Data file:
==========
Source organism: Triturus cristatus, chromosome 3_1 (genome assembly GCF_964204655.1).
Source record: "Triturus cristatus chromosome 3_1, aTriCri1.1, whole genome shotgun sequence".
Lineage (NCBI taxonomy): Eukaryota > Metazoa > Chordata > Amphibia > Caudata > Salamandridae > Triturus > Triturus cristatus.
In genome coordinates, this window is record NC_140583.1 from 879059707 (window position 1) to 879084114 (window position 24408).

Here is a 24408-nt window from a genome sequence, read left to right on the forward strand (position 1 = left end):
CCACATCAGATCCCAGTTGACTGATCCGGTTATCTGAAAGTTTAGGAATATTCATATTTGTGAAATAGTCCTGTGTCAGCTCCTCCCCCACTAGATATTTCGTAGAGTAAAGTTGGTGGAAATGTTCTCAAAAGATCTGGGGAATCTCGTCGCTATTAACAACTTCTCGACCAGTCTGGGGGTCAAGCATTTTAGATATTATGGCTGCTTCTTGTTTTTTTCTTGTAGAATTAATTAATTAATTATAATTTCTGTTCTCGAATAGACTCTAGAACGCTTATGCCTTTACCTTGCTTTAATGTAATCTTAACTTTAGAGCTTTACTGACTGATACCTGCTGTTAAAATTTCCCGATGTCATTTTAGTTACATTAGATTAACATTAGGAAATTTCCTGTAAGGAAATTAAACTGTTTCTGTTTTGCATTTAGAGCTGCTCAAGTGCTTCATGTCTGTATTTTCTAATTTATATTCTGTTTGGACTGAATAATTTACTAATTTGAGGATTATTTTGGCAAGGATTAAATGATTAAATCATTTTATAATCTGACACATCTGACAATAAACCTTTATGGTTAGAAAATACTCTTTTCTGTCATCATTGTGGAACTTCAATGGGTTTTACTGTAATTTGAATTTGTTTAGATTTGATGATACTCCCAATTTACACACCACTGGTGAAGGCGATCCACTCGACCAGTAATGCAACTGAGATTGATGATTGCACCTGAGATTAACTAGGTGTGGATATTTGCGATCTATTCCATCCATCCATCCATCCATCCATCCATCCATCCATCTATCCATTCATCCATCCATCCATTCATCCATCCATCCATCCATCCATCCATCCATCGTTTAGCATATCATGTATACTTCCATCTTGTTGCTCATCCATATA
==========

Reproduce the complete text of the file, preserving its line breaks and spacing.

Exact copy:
Source organism: Triturus cristatus, chromosome 3_1 (genome assembly GCF_964204655.1).
Source record: "Triturus cristatus chromosome 3_1, aTriCri1.1, whole genome shotgun sequence".
Lineage (NCBI taxonomy): Eukaryota > Metazoa > Chordata > Amphibia > Caudata > Salamandridae > Triturus > Triturus cristatus.
In genome coordinates, this window is record NC_140583.1 from 879059707 (window position 1) to 879084114 (window position 24408).

Here is a 24408-nt window from a genome sequence, read left to right on the forward strand (position 1 = left end):
CCACATCAGATCCCAGTTGACTGATCCGGTTATCTGAAAGTTTAGGAATATTCATATTTGTGAAATAGTCCTGTGTCAGCTCCTCCCCCACTAGATATTTCGTAGAGTAAAGTTGGTGGAAATGTTCTCAAAAGATCTGGGGAATCTCGTCGCTATTAACAACTTCTCGACCAGTCTGGGGGTCAAGCATTTTAGATATTATGGCTGCTTCTTGTTTTTTTCTTGTAGAATTAATTAATTAATTATAATTTCTGTTCTCGAATAGACTCTAGAACGCTTATGCCTTTACCTTGCTTTAATGTAATCTTAACTTTAGAGCTTTACTGACTGATACCTGCTGTTAAAATTTCCCGATGTCATTTTAGTTACATTAGATTAACATTAGGAAATTTCCTGTAAGGAAATTAAACTGTTTCTGTTTTGCATTTAGAGCTGCTCAAGTGCTTCATGTCTGTATTTTCTAATTTATATTCTGTTTGGACTGAATAATTTACTAATTTGAGGATTATTTTGGCAAGGATTAAATGATTAAATCATTTTATAATCTGACACATCTGACAATAAACCTTTATGGTTAGAAAATACTCTTTTCTGTCATCATTGTGGAACTTCAATGGGTTTTACTGTAATTTGAATTTGTTTAGATTTGATGATACTCCCAATTTACACACCACTGGTGAAGGCGATCCACTCGACCAGTAATGCAACTGAGATTGATGATTGCACCTGAGATTAACTAGGTGTGGATATTTGCGATCTATTCCATCCATCCATCCATCCATCCATCCATCCATCCATCTATCCATTCATCCATCCATCCATTCATCCATCCATCCATCCATCCATCCATCCATCGTTTAGCATATCATGTATACTTCCATCTTGTTGCTCATCCATATA